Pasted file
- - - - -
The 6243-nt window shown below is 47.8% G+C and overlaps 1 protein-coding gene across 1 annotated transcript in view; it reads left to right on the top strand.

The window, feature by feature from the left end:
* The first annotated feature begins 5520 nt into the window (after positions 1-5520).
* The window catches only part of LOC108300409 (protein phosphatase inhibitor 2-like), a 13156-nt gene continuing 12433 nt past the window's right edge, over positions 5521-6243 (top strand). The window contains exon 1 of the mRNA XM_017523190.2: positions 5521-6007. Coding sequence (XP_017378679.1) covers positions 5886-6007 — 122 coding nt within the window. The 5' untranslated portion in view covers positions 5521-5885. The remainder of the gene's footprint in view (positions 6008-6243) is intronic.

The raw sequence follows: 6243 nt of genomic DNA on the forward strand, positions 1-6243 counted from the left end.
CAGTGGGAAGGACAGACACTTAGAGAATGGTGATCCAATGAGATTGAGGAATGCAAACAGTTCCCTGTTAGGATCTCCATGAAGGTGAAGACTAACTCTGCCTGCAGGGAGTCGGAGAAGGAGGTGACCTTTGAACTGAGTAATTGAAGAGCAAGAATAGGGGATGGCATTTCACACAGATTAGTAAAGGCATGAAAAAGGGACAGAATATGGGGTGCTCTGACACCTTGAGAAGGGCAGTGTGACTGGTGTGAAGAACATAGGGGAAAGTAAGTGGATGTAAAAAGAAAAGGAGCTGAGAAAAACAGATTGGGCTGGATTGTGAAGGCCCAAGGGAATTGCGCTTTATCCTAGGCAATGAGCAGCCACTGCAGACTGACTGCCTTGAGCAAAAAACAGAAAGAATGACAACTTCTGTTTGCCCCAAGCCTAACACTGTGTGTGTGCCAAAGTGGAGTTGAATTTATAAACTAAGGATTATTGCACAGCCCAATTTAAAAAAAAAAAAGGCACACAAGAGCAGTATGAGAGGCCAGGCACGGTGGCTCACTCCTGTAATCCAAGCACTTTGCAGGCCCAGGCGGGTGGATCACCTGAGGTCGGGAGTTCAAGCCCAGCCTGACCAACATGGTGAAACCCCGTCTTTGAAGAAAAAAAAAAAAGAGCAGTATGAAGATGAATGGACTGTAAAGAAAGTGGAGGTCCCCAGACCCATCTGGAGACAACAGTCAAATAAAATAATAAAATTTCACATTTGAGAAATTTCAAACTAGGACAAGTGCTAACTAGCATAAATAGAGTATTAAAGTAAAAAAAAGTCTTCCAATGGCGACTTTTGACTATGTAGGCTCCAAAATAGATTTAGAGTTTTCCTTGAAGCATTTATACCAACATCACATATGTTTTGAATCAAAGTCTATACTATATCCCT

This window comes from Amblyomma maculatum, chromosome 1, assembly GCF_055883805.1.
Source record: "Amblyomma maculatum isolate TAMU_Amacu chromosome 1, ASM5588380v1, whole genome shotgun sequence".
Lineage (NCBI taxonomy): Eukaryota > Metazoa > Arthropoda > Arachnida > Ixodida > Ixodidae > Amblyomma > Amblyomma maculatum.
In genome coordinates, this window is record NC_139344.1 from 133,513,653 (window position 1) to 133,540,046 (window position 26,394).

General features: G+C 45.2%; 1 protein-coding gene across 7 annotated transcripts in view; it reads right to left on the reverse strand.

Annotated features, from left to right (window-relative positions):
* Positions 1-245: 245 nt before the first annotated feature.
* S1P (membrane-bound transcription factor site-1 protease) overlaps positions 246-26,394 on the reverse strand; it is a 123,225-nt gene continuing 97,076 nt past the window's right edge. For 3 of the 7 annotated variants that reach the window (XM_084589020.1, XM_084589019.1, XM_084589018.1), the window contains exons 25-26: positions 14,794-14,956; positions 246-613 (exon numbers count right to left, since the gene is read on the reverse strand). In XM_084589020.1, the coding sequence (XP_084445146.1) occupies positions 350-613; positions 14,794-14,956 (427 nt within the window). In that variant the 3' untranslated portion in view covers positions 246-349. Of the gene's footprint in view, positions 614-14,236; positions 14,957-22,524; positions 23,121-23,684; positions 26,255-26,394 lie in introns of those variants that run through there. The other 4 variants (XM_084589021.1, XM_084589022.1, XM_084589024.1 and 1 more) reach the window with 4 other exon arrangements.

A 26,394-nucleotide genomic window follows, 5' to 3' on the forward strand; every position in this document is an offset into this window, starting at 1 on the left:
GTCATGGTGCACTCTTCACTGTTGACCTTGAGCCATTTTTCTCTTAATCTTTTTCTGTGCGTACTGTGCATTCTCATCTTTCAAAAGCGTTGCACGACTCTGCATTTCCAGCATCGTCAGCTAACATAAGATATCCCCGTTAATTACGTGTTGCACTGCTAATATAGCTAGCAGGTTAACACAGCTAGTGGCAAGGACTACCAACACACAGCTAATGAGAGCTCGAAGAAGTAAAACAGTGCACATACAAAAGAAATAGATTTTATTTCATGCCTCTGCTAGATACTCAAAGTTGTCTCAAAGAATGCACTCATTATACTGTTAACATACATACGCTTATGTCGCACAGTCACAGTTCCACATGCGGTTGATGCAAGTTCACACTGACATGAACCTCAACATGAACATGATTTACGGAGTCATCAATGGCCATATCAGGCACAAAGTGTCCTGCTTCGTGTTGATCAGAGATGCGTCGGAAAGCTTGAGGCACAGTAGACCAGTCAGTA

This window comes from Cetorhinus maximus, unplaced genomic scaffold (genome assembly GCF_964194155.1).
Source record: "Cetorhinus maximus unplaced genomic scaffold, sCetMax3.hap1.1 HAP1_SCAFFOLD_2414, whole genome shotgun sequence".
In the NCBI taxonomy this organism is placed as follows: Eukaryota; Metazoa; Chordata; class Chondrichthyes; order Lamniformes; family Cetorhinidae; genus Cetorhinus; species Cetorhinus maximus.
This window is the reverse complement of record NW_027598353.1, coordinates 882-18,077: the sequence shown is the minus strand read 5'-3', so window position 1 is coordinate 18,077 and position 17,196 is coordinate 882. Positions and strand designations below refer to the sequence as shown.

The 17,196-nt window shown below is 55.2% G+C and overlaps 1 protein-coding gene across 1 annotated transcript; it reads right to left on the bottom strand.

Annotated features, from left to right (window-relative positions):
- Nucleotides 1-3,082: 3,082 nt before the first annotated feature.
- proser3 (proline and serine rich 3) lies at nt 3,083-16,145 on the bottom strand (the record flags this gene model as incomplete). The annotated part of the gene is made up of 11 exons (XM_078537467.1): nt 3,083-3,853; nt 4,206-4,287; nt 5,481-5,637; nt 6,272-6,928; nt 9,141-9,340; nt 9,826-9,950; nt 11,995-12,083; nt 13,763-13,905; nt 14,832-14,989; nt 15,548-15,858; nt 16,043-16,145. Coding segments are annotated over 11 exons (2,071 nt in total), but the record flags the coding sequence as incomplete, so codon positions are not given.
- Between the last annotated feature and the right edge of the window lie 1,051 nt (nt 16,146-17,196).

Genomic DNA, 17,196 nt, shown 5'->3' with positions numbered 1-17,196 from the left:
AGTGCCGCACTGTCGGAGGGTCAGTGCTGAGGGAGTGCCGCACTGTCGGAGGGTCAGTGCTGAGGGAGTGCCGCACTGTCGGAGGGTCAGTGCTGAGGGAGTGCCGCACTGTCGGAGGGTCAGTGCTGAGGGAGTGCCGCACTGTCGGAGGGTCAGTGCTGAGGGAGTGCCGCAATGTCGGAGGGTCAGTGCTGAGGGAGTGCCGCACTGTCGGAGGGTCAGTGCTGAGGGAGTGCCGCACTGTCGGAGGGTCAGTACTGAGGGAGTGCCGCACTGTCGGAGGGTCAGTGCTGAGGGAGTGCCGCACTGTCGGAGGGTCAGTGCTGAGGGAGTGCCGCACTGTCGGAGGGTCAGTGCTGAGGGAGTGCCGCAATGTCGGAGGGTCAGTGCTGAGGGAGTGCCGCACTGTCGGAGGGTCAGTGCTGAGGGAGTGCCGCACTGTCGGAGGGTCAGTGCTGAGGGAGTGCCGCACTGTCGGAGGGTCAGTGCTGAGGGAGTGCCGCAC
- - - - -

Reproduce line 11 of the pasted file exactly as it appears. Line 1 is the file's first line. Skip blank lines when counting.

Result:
General features: G+C 45.2%; 1 protein-coding gene across 7 annotated transcripts in view; it reads right to left on the reverse strand.